Residents in Boston neighborhoods with large minority populations are incarcerated at a far higher rate than those who live in less racially diverse areas, a new report has found.
Roxbury and Dorchester residents are jailed at about twice the rate of the city as a whole, according to the study, titled “The Geography of Incarceration.”
The Franklin Field section of Dorchester, for example, had the highest concentration of incarcerated residents in 2013, making up nearly 5 percent of the city’s total. The area is home to just over 1 percent of the city’s population.
Researchers said the disproportionate rates have devastating effects.
“In the communities of color in our city, nearly every other home, at least every other street has been affected by incarceration,” said Ben Forman, the research director at the independent think tank MassINC and an author of the report. “When you have so many families all at once affected by incarceration, that neighborhood cannot be healthy.”
The findings were presented Thursday at an event hosted by The Boston Foundation, which collaborated on the report with MassINC and the Massachusetts Criminal Justice Reform Coalition. The event featured a panel discussion with Suffolk County Sheriff Steven W. Tompkins, other elected officials, and John J. Larivee, president of the nonprofit group Community Resources for Justice.
Paul S. Grogan, president of the Boston Foundation, said he hopes the findings draw attention to the need for reform.
“I think we are all painfully aware that the American criminal justice system is characterized by unacceptably high incarceration rates, particularly for people of color,” Grogan said.
The report recommends eliminating mandatory minimum sentences and imposing punishments that spare some defendants from serving jail time.
Researchers tracked incarceration rates from 2009 to 2015 using data from the Suffolk County sheriff’s department, which runs the Nashua Street Jail, and from the Suffolk County House of Correction. The report didn’t count Boston residents serving time behind bars in state or federal prisons and county jails outside Suffolk County, Forman said.
Researchers also mapped the home addresses of people released from prison over that same span, allowing them to calculate incarceration levels in Franklin Field, Grove Hall, Codman Square, Dudley Square, and Fields Corner. Neighborhoods with high minority populations had substantially higher incarceration rates, the data showed.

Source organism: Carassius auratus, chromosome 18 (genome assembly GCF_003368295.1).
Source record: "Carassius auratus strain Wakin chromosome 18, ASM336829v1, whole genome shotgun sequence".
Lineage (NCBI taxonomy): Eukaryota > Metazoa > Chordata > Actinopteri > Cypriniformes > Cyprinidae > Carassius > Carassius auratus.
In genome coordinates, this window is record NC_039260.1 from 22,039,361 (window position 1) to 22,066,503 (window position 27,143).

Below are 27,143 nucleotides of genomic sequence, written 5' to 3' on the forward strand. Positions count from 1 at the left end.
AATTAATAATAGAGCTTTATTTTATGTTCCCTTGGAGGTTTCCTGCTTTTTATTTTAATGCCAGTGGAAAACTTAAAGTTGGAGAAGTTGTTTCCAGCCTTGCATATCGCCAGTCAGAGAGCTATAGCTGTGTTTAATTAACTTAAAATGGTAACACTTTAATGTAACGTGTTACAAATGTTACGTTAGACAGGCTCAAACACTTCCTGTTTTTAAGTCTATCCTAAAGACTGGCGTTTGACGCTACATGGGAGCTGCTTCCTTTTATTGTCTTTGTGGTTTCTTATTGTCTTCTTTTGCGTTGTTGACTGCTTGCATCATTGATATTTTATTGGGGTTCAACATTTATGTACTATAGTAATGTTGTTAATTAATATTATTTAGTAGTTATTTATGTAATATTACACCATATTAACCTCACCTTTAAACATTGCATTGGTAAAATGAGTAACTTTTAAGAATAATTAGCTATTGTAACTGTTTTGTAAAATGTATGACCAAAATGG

State Representative Evandro Carvalho, a Democrat from Dorchester, said incarceration rates are a high barrier to economic prosperity.
“It’s tied to economics, quality jobs,” he said. “I see folks that are going in and out of jail and I know that they have poor education.”
The report also examined crime rates in areas with high incarceration levels and how much taxpayers spent to imprison Boston residents.
Researchers found a wide gulf between neighborhood incarceration rates and crime. In neighborhoods such as Franklin Field and Grove Hall, for example, the rate of incarceration is higher than reports of violence and property crimes. In Back Bay and downtown, the reverse was true.
Researchers said they couldn’t draw “firm conclusions” about the discrepancy.
“Some of this disparity could be related to racial bias, inequality, or variation in the seriousness of the offenses committed,” they wrote. “It could also be attributed to individuals simply committing crimes outside the neighborhoods where they live.”
Tompkins said he believes the high cost of incarceration will spur legislative changes. In 2013, taxpayers spent $66 million to imprison Boston residents, including nearly $9 million for people who lived in Franklin Field, the report found.
“Enough is enough,” Tompkins said. “We cannot any longer afford to incarcerate as many people as we do.”
The $66 million total is 2½ times what the state spent on Bunker Hill and Roxbury community colleges that year, Forman said.
Researchers said a previous study concluded that incarceration rates in some Boston neighborhoods had reached levels where it was responsible for increasing crime.
“When you have a whole neighborhood worth of people that are involved in the criminal justice system it’s constant in and out, in and out,” said Laura van der Lugt, the director of research and innovation for the Suffolk County Sheriff’s Department and an author of the report. “The social fabric is just breaking down.”